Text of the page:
By Siera Millard
Photo by The Flag Shop (N.d.)
Photo by Daily Hive (2017)
Each year millions of people in China, and around the world, celebrate Chinese New Year on the first new moon between January 21st and February 20th. It is a time for festivals, parades, and families to come together. It occurs this year on February 16th.
Though it is unknown exactly when the celebration of the Chinese New Year began, it is thought that a religious ceremony of the New Year occurred during the Shang rule, China’s first recorded dynasty. Three dynasties later, during the Han rule, Emperor Wu officially established the first day of the first month as the New Year holiday.
The Chinese calendar differs from the western calendar we are familiar with, having been invented before the 14th century B.C.E. by Emperor Huangdi of the Qin Dynasty: “The traditional Chinese year is calculated according to a solar formula but fitted into a lunar calendar to make it a lunisolar calendar” (Gunawan, N.d.). Thus, Chinese New Year is also called the Lunar New Year. It consists of twelve months with twenty-nine or thirty days in each and totals three hundred and fifty-four days. The leap month is added about every three years. The calendar is not a continuous, infinite date; instead, it is based on a sixty-year cycle, and zodiac signs are part of naming the years within a cycle. The Zodiac signs are as follows: boar, rat, ox, tiger, hare/rabbit, dragon, snake, horse, ram/sheep, monkey, rooster, and dog. They correspond with the year and restart every twelve years.
In 1912 the Chinese adopted the Gregorian or western calendar for official dealings under Chairman Mao Zedong of the Republic of China. However, they still use the traditional one for festivals and celebrations - such as the New Year holiday. In modern times, the traditional Chinese New Year is often referred to as the Spring Festival. This is due to the week off of work given to workers in China, called the Spring Festival.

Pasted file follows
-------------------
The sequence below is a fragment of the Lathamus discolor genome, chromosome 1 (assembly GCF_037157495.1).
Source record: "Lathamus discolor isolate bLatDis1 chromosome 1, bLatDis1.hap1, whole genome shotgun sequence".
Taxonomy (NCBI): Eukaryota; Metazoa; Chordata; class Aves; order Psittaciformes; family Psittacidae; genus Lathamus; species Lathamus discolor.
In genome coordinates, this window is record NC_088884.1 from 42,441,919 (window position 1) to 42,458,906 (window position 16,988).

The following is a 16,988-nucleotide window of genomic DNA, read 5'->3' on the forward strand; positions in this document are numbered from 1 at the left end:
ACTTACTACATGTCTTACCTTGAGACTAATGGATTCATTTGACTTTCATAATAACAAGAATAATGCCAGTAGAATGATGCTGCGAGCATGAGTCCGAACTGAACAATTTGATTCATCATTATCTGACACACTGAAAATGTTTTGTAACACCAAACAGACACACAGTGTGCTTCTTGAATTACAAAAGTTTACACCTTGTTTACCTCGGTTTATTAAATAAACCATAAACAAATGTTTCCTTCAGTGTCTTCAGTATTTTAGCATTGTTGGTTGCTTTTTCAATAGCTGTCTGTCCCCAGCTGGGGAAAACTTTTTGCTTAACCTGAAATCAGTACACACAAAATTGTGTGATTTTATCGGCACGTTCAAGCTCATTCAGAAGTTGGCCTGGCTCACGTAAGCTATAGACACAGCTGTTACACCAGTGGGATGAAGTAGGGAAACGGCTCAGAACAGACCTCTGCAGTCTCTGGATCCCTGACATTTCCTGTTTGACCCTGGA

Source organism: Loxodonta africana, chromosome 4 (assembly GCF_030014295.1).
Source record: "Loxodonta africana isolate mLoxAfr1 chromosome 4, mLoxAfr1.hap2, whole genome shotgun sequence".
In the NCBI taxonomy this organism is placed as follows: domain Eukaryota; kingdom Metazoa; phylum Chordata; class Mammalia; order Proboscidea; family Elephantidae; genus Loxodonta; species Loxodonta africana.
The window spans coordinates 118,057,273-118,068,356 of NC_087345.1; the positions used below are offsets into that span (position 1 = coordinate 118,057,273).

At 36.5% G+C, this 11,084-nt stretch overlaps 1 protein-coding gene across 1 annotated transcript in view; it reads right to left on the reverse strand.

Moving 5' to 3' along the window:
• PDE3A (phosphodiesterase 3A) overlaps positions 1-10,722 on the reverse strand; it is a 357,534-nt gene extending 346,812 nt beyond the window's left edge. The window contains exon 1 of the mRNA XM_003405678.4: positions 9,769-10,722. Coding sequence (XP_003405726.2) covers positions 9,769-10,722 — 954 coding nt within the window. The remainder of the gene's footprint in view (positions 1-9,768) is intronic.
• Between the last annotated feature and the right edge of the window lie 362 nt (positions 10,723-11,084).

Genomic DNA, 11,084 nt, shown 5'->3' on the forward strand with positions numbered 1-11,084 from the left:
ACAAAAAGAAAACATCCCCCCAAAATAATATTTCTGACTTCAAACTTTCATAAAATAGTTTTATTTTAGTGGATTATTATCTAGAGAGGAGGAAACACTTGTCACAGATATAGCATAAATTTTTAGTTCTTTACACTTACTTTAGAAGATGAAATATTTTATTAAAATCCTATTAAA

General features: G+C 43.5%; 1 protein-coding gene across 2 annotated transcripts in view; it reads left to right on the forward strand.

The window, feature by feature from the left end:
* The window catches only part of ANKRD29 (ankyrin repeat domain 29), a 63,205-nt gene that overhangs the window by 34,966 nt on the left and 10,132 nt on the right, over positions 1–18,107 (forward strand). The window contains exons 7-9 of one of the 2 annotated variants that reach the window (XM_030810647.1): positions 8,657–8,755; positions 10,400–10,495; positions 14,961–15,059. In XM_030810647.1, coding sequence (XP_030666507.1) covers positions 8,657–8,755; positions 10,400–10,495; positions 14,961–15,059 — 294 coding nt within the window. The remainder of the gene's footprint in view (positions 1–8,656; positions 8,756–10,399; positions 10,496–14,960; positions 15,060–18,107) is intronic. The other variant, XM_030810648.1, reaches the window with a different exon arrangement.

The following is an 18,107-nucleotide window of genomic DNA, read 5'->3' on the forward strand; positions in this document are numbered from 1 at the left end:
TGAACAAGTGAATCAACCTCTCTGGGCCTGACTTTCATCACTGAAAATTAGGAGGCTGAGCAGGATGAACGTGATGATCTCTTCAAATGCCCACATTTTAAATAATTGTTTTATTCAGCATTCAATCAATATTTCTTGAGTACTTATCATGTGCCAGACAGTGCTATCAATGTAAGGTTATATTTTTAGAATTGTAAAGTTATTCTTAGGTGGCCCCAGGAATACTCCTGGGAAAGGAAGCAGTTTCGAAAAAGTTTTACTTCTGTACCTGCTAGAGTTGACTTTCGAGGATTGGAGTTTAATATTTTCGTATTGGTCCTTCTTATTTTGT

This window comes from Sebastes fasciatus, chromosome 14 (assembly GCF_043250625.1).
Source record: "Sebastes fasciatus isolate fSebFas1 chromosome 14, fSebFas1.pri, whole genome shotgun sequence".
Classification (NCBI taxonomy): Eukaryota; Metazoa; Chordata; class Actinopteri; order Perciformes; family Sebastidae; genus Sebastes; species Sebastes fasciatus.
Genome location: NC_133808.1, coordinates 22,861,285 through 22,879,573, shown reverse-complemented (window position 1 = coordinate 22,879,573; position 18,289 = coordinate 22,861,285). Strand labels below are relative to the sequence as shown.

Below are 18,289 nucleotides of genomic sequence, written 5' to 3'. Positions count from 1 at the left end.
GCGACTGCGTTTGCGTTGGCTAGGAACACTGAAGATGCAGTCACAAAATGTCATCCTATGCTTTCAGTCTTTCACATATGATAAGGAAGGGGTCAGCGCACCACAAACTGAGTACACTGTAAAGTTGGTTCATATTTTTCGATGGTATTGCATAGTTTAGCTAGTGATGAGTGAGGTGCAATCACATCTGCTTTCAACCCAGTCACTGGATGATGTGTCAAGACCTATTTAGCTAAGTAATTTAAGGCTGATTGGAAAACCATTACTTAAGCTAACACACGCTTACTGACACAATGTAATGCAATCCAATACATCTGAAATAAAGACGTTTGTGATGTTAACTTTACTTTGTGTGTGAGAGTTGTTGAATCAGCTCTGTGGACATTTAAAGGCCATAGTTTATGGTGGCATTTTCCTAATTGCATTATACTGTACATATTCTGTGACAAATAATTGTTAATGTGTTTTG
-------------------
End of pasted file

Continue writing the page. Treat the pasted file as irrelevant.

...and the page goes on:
Traditions and Celebrations
Much of the start of the celebrations for the new year is plagued with legend and myth. There was thought to be a creature named Nian, meaning “year,” that would attack people. To fend it off, people would have to make loud noises and use bright lights because the monster was said to be afraid of them. The color red was also used to guard against Nian. Thus began the traditions that we see today. Loud noises and bright lights translated to fireworks, and the color red is often associated with the Chinese New Year.
During the new year it is customary to clean your home in order to rid of any residing bad luck. There are also processions and the Lantern Festival, a parade of hanging and carried lanterns. During these parades, the dragon, which is a symbol of good luck in Chinese culture, may be seen. The new year is a time to reconcile and come together with family. Shou Sui is a tradition of family gathering with a reunion dinner, remembrance of the past year, and embracement of the new year. Like people of western culture saying, “Happy New Year,” in Chinese culture they have greetings as well, one of which is akin to, “Congratulations and be prosperous.” As aforementioned, fireworks and firecrackers are used as they are thought to ward off evil spirits.
Sophomore Ashley Song says that she and her family celebrate Chinese New Year and follow many of these traditions: “My family celebrates by distributing red paper bags filled with money in them, which is a common tradition in China, and we also eat moon cakes to celebrate the Lunar New Year,” she says. The red paper bags, or packets, are passed from elders to young people, or married to unmarried. They do not contain a certain amount of money, but odd numbers and the number four are considered bad luck while the number eight is good luck. Ms. Song also states, although she herself has never been to China for the new year because of school, “It is very elaborate in China...imagine the most large-scale party ever and that’s how a lot of Chinese people celebrate the holiday.”
2018, A Ruff Year
The current sixty-year cycle started on February 2nd, 1984. Technically, year 2018 on the Gregorian calendar is year 4716 on the traditional Chinese calendar. 2018 is the year of the dog, the last one being 2006. Things that are considered lucky for those born in the year of the dog are: the numbers three, four, and nine; the colors red, green, and purple; and the directions east, south, and northeast. Things that are considered unlucky are the colors blue, white, and gold; the numbers one, six, and seven; and the direction southeast.
Per Chinese notion, people will have bad luck in the year of their birth. This is because they offend Tai Sui, the God of Age in Chinese mythology. Thus, 2018 will be a bad year for those born in the year of the dog.
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